Life can be like trying to carry an armful of glass vases across a hardwood floor where bacon grease was recently spilled and has since dried. Good luck getting across it without falling and breaking something.
Those somethings we or others break can be more significant than just our physical possessions.
- “And Limhi said unto him: What cause have ye to come up to war against my people? Behold, my people have not broken the oath that I made unto you; therefore, why should ye break the oath which ye made unto my people?” (Mosiah 20:14).
- “Ye have broken the hearts of your tender wives, and lost the confidence of your children, because of your bad examples before them” (Jacob 2:35).
- “The earth also is defiled under the inhabitants thereof; because they have transgressed the laws, changed the ordinance, broken the everlasting covenant” (Isaiah 24:5).
These scriptural examples describe deliberate breakages. But some happen completely by accident because we’re imperfect people in an imperfect world.
The Parable of the Broken Wedding Gift was a personal experience about ruining something meaningful through my carelessness. I felt awful when I realized I had damaged the gift I had just obtained for this special person I was going to marry. It was like I had broken my own heart by breaking the horse sculpture.
But my mother played a Christlike role in this experience. As I sat not knowing what to do, she took the thing I had broken and carefully fixed it such that it’s difficult to tell it was ever broken. In fact, my wife said that if I hadn’t told her, she wouldn’t have realized that the ear had shattered. My mom did that good of a job with the repair.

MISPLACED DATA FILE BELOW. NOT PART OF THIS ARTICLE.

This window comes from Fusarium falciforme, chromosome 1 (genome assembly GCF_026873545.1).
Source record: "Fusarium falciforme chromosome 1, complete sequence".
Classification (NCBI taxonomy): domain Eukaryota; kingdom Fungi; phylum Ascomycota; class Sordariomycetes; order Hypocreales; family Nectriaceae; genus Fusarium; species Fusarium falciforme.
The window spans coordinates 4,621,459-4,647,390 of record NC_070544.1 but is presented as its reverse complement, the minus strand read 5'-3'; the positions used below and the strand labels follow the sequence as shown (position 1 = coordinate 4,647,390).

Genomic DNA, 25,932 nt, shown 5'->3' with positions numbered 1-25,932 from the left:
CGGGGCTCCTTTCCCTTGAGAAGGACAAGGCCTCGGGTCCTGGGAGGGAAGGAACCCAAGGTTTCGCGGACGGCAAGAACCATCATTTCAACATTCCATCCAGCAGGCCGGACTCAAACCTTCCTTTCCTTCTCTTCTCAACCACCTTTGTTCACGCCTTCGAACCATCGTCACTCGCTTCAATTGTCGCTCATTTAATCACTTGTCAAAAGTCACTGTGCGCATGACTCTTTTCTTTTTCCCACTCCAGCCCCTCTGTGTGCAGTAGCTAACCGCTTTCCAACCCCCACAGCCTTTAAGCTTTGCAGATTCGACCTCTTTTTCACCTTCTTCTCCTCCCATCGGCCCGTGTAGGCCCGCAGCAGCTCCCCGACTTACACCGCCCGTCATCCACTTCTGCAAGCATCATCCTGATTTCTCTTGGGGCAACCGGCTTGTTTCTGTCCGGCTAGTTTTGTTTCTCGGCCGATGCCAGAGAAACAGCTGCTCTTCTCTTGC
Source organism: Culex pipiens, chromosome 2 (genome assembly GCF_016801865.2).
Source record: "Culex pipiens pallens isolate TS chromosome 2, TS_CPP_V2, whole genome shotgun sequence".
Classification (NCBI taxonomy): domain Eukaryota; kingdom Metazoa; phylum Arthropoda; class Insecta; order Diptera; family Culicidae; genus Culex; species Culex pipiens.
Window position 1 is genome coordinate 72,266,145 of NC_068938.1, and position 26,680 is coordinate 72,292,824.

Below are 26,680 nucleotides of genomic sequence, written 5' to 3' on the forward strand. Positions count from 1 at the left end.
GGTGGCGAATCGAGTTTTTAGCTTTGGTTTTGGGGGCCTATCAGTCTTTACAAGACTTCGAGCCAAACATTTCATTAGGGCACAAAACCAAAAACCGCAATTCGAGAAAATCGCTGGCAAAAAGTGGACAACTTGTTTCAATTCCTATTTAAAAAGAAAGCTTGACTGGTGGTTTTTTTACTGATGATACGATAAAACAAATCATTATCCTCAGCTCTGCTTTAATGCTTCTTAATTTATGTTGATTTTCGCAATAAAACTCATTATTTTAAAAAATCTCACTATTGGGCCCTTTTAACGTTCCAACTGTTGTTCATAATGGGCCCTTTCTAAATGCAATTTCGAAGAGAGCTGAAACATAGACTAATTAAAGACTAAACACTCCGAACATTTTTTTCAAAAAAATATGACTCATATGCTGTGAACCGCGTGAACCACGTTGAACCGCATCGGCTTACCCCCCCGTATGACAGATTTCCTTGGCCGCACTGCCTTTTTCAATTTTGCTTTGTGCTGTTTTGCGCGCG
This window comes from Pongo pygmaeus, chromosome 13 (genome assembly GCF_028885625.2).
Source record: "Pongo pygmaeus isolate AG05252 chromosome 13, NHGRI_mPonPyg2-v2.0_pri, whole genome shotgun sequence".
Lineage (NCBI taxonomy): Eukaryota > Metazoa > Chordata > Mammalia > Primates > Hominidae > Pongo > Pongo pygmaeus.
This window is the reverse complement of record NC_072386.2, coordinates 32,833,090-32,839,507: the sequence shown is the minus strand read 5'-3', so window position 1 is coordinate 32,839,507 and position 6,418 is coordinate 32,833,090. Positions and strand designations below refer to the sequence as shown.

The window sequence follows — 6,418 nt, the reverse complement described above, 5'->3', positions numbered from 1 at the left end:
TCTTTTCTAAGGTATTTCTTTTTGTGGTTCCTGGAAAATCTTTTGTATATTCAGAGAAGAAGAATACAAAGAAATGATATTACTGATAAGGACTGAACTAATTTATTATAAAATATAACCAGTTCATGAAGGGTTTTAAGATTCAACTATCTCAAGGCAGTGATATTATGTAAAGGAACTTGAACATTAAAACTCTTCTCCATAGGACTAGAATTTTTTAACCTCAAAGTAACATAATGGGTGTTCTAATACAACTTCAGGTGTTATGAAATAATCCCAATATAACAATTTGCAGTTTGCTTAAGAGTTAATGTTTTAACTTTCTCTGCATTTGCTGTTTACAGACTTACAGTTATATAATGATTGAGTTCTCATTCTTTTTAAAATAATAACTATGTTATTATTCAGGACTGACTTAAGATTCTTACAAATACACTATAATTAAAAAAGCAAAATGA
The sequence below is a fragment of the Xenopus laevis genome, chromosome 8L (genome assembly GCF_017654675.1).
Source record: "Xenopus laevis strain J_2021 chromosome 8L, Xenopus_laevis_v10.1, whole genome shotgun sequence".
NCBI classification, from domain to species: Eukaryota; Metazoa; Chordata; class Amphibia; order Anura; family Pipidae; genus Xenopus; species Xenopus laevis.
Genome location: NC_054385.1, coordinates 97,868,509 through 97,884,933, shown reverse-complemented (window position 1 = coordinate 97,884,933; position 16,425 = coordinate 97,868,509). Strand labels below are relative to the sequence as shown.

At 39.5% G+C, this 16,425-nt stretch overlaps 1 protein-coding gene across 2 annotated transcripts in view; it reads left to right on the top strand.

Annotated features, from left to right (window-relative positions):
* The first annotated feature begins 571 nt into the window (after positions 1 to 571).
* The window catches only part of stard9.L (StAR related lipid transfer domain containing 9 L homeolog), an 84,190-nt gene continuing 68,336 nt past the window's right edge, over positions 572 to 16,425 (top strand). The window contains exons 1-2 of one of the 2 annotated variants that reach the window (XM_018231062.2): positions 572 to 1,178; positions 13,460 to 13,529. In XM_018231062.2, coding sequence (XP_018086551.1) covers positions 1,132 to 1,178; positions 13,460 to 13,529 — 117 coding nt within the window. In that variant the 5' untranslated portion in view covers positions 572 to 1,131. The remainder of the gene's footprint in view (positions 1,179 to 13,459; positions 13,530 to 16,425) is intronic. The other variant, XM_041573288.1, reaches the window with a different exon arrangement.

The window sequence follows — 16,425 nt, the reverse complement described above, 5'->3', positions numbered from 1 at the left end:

Church leaders have taught about the Savior’s ability to fix what’s broken. Elder Dale Renlund of the Quorum of the Twelve Apostles said, “Our Heavenly Father, referring to His Beloved Son, said, ‘Hear Him!’ As you act on those words and listen to Him, remember, joyfully and reverently, that the Savior loves to restore what you cannot restore; He loves to heal wounds you cannot heal; He loves to fix what has been irreparably broken; He compensates for any unfairness inflicted on you; and He loves to permanently mend even shattered hearts” (“Consider the Goodness and Greatness of God”).
Amy Wright, Second Counselor in the Primary General Presidency, taught, “He can heal broken relationships with God, broken relationships with others, and broken parts of ourselves” (“Christ Heals That Which Is Broken”).
Elder Holland of the Quorum of the Twelve testified, “I wish to speak particularly to you who feel your lives are broken, seemingly beyond repair. … [R]eliance upon the merciful nature of God is at the very center of the gospel Christ taught. I testify that the Savior’s Atonement lifts from us not only the burden of our sins but also the burden of our disappointments and sorrows, our heartaches and our despair. … If you are lonely, please know you can find comfort. If you are discouraged, please know you can find hope. If you are poor in spirit, please know you can be strengthened. If you feel you are broken, please know you can be mended” (“Broken Things to Mend”).
Just as my mother exercised utmost care and precision in repairing the horse sculpture, I can see Jesus painstakingly restoring to a better state those things that have broken in our lives. The glue may be our repentance or our forgiveness of others. But its mixture must include our faith in and reliance on Him and a willingness to follow Him. It may happen gradually, but it can happen, piece by piece until what was broken is made whole.
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